The Russians are coming, all right - but not over the top with nukes or even tanks in the fashion dear to the military analysts back home. On the contrary, the Russians are making slow but steady progress in such matters as technology, economic development and coping with social problems.
These gains are attributes of power and have implications for Washington. But they are largely obscured by the enormous exaggeration of Soviet military strength by the American hawks.
To the periodic visitor, the most obvious sign of progress lies in consumer goods. Clothes are a little more stylish this year than last and brighter in color. There are many more cars on the streets of Moscow; in the nearby countryside, at least, there are more television sets and refrigerators.
Fruits, meats and vegetables are in short supply, and the Soviet countryside is a grim place. Still, agriculture - the traditional Achilles' heel of the Soviet system - has clearly improved. Over the past 10 years the Russians have poured billions of rubles into mechanization, irrigation and fertilizer production. Though the collective farm system is undoubtedly wasteful, the huge investments inevitably pay off.
Last year's crop was a record, and this year the outlook is good. While the rural population has been shrinking, Soviet farm output - according to American experts here - has doubled since 1950. Growth in annual agricultural produce has been steady, and present output is over four-fifths of U.S. production compared to half 25 years ago.
In social development, a good example is city management. Though there are some acute urban problems in the Soviet Union, the Russians have integrated growth and transit in a truly impressive way. In the past few years, hundreds of new apartment buildings - some of them not even bad in design - have sprung up around Moscow and other cities. In Moscow, at least, subways and buses move more than six million passengers daily to and from town without any serious crushes.
In technology, a Soviet venture of special interest to the United States comes in the field of electrical generation. In the United States, water is heated by coal, gas or oil to make steam, which turns the turbines that generate power. The maximum efficiency of that operation is only slightly above 40 per cent.
Russia has now built two power plants that employ a device known as magneto-hydrodynamics. As I understand it, a form of the steam is passed through a giant magnet that transforms it directly into electrical power. If that operation proves successful, it is expected ot be about 50 per cent more efficient thatn the traditional American method. Indeed, as part of the continuing exchange of technology, American scientists want to try to use their equipment in the experimental Soviet power plants.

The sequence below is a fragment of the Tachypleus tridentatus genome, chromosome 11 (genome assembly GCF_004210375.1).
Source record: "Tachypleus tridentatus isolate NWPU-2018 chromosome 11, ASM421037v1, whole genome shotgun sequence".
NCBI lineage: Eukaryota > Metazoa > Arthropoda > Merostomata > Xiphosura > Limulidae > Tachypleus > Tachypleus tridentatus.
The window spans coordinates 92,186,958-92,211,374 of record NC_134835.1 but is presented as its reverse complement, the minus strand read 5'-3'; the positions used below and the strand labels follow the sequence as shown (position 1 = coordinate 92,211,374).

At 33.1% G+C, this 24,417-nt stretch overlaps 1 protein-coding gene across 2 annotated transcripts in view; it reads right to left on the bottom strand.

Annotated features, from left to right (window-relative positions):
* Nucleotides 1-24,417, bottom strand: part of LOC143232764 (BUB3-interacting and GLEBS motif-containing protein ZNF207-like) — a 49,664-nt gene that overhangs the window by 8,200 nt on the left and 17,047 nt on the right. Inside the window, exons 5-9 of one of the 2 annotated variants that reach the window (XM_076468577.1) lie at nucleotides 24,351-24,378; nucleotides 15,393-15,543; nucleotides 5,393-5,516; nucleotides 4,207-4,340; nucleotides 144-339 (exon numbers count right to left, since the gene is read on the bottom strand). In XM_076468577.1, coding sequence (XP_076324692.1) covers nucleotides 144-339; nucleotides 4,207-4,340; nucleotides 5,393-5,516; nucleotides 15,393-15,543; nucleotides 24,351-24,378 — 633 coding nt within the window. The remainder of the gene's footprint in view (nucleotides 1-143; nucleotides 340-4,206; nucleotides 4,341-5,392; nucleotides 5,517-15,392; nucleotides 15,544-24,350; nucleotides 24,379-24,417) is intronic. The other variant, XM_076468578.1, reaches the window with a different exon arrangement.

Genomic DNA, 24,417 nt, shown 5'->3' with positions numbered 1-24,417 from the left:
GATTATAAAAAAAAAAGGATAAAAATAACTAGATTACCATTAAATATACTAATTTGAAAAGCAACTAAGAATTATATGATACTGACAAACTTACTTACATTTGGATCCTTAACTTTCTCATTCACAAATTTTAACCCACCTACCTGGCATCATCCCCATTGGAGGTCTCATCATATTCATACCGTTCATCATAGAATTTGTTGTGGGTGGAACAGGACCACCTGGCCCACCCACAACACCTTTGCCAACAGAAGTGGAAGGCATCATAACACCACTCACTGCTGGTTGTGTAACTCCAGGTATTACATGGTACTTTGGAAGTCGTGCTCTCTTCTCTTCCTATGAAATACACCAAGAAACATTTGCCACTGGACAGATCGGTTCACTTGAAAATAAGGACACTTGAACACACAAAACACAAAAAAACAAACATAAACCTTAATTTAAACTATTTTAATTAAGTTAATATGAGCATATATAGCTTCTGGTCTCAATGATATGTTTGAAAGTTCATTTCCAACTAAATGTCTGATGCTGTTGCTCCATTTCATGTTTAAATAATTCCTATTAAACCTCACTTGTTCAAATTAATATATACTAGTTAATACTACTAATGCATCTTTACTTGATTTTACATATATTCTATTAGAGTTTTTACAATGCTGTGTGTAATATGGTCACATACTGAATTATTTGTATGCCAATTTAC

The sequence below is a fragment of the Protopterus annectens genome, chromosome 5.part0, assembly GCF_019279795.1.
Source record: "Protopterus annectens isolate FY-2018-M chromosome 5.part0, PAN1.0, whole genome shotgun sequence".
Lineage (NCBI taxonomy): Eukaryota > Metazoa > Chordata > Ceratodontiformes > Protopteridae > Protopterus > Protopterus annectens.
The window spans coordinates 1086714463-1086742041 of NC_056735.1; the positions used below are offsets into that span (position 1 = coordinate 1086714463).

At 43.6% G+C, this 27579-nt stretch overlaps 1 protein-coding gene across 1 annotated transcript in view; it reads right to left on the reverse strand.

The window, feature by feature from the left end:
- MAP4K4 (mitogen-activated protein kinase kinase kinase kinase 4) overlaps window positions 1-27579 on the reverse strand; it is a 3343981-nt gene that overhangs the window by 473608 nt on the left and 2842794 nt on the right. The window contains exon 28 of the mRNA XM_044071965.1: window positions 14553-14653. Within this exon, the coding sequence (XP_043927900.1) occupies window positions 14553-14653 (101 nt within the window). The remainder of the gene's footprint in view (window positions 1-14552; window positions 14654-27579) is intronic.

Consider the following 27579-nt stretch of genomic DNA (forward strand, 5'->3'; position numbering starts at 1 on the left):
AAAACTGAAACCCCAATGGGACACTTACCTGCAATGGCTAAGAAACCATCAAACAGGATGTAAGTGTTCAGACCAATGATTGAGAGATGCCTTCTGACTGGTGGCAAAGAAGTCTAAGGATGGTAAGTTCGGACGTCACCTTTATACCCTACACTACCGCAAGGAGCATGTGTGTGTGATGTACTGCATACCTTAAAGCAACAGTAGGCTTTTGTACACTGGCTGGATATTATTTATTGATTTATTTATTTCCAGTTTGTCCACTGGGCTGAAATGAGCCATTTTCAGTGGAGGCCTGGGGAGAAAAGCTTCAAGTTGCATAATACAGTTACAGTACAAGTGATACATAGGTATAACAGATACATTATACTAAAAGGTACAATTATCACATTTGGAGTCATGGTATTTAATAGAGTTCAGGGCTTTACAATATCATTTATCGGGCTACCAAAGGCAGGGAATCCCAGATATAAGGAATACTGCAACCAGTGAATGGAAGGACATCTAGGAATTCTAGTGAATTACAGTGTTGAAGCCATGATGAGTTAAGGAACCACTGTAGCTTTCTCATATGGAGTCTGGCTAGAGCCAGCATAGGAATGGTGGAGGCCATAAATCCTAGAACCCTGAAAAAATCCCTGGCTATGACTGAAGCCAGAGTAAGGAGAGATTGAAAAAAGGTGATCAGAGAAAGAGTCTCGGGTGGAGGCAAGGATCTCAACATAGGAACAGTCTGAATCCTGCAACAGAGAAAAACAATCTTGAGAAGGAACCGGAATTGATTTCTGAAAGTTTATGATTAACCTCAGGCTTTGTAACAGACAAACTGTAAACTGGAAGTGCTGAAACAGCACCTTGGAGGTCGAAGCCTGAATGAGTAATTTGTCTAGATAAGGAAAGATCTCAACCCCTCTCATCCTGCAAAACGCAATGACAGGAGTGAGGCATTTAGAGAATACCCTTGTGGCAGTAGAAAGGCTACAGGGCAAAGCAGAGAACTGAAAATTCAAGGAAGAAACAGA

Finally and most important there are the vast natural resources available to the Soviet Union, particularly in Siberia. Russia has billions of tons of coal lying close to the surface in veins said to be hundreds of miles thick. She has gold, timber, copper and other metals galore. Soviet officials scoff at the recent prediction by the Central Intelligence Agency that their country will soon be importing - not exporting, as now - oil and gas. They claim - and I think not wrongly - that Russia is the richest country in the world in natural resources.
Exploiting these resources requires hugh, multi-year projects costing hundreds of billions of dollars. Foreign equipment and capital are obviously advantageous, if not absolutely required. Equally important are project organizations for particular developments that cut across provincial authorities and central ministries back in Moscow. Developing Siberia, in other words, fosters - if it doesn't force - reform of the incredibly inefficient central planning system.
All this contradicts the basic American stereotype of Soviet Russia as a 19th-century country with a 20th-century military establishment - a second-rate nation worrisome only because it has nuclear weapons.
The fact is that Russia is a colossus without feet of clay. It has the weapons, the people, the resources, the technology and the capacity to grow. It cannot be ignored, nor bullied, nor mastered, nor run into the ground. The Soviet Union has to be lived with, and the essence of any American foreign policy is a strategy that encompasses coexistence as well as competition with the other superpower.